How I Felt Before My Autism Diagnosis
Recently we came across an article by Thomas Hassell, a contributor to The Mighty, titled “How I Felt Before My Autism Diagnosis”. Thomas shared how he is different now, verses when he was younger. That got us thinking about Arc participants who are transitioning to living independently, many of whom are between the ages of 18 and 30. What does it mean to live independently? How do you start that transition? Where do you seek support?
What Does it Mean to Live “Independently”?
All of us require supports from different resources to live lives that are healthy, safe, and fun. You might rely on sharing different household chores with someone you live with or pay someone to mow your grass. You might plan your meals in writing or use an app like My Fitness Plan to eat a balanced diet. Sometimes we share our resources, like taking care of your neighbor’s dog if they give you a ride to the grocery store. Living independently means that you have the capability to be healthy and safe with the resources that are available to you.
Support Towards Independence
Currently, Independent Supported Living Assistance (ISLA) is funded in St. Louis County through the Productive Living Board. This funding pays for up to 50 hours per month of paid support to assist with different aspects of community living. Here at the St. Louis Arc, we are trying to expand supports beyond the paid funding. CONNECT communities support individuals by building peer supports, community networks, and access to technology, so that more people can live the lives they want in their community. CONNECT also provides classes to help individuals learn the skills needed to be successful on their own. As Thomas states in his article “I did not know how to do this when I was younger”. CONNECT is here to help you learn.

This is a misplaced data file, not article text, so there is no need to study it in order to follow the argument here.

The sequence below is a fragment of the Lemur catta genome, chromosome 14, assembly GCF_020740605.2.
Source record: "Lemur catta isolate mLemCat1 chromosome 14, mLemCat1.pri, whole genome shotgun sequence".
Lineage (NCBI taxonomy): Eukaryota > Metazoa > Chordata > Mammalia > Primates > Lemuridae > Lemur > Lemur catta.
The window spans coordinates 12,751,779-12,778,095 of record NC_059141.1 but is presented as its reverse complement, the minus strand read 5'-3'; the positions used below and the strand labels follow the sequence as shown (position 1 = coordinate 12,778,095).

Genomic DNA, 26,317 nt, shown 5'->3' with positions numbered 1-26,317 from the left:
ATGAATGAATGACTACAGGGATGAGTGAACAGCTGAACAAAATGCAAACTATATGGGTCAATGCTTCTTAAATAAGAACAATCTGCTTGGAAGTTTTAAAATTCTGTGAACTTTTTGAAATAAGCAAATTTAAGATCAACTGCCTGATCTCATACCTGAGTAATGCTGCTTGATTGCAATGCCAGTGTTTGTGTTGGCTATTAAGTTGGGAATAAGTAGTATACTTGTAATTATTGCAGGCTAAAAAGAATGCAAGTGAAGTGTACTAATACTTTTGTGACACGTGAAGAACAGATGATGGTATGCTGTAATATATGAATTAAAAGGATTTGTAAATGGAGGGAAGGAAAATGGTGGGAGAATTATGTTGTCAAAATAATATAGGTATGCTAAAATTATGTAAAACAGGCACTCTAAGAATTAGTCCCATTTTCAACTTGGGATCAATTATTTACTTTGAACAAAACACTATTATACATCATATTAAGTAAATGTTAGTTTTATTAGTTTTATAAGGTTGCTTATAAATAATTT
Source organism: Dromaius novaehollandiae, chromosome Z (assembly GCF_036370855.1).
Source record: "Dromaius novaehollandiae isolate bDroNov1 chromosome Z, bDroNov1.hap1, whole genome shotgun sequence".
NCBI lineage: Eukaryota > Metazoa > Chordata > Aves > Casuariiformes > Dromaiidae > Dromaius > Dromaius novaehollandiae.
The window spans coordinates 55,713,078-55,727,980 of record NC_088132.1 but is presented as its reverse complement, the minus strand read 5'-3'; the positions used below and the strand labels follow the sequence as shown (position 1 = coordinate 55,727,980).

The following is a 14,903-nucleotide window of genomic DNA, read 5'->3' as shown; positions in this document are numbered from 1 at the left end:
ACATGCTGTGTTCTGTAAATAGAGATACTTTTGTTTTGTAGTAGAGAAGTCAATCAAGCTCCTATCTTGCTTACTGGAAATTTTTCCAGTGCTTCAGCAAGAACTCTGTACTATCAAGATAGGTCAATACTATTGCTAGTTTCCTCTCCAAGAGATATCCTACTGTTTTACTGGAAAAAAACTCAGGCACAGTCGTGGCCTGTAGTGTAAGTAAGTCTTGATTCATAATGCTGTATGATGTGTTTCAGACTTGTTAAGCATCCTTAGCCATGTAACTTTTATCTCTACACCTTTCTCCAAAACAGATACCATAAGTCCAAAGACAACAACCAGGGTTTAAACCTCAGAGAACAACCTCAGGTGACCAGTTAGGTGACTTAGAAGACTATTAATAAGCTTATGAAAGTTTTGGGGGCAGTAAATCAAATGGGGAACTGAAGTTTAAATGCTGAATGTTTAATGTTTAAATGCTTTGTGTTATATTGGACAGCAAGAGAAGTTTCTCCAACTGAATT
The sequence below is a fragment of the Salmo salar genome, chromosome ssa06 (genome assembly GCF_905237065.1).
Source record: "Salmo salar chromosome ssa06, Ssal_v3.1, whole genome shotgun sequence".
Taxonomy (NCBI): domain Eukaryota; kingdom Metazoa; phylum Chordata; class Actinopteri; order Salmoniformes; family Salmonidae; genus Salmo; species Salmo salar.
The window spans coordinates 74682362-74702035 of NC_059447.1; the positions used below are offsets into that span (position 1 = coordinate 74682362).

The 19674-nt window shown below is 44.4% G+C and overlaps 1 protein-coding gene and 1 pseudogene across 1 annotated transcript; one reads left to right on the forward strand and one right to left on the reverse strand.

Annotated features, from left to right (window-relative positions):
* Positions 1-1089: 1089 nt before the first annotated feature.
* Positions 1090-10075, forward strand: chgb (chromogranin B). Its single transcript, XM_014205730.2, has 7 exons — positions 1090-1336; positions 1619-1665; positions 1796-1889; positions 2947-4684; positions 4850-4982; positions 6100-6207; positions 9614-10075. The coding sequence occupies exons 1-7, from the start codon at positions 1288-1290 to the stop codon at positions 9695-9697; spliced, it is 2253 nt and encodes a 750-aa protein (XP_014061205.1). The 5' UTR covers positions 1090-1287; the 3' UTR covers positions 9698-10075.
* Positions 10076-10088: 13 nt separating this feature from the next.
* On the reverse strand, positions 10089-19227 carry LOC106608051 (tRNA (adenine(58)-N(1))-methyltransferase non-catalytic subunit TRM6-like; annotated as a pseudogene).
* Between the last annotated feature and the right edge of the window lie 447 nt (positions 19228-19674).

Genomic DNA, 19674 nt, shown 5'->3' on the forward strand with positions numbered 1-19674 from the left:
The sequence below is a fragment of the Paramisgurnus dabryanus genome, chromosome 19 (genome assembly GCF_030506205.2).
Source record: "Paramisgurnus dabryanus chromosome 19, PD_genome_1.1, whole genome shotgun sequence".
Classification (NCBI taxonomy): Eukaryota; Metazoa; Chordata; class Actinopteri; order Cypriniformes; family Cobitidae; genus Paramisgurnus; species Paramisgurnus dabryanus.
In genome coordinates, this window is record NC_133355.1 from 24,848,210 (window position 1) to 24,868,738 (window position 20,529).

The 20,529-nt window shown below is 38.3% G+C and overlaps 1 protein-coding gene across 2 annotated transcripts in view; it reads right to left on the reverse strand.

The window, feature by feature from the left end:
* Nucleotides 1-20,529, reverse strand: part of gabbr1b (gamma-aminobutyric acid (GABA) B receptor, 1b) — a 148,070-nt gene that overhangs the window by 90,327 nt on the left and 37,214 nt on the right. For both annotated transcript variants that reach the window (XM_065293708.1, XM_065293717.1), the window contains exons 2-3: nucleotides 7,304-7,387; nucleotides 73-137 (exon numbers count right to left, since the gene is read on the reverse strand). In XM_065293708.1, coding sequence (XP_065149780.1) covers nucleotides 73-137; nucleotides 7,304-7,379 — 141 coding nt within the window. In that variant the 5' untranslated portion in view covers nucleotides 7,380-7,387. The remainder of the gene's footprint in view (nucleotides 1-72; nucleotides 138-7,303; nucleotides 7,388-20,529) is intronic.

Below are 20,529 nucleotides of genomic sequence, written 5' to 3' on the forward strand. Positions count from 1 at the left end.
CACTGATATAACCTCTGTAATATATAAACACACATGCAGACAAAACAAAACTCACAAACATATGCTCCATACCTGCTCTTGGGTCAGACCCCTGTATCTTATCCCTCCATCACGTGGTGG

If you’d like to know more about CONNECT, contact Beth Moeller.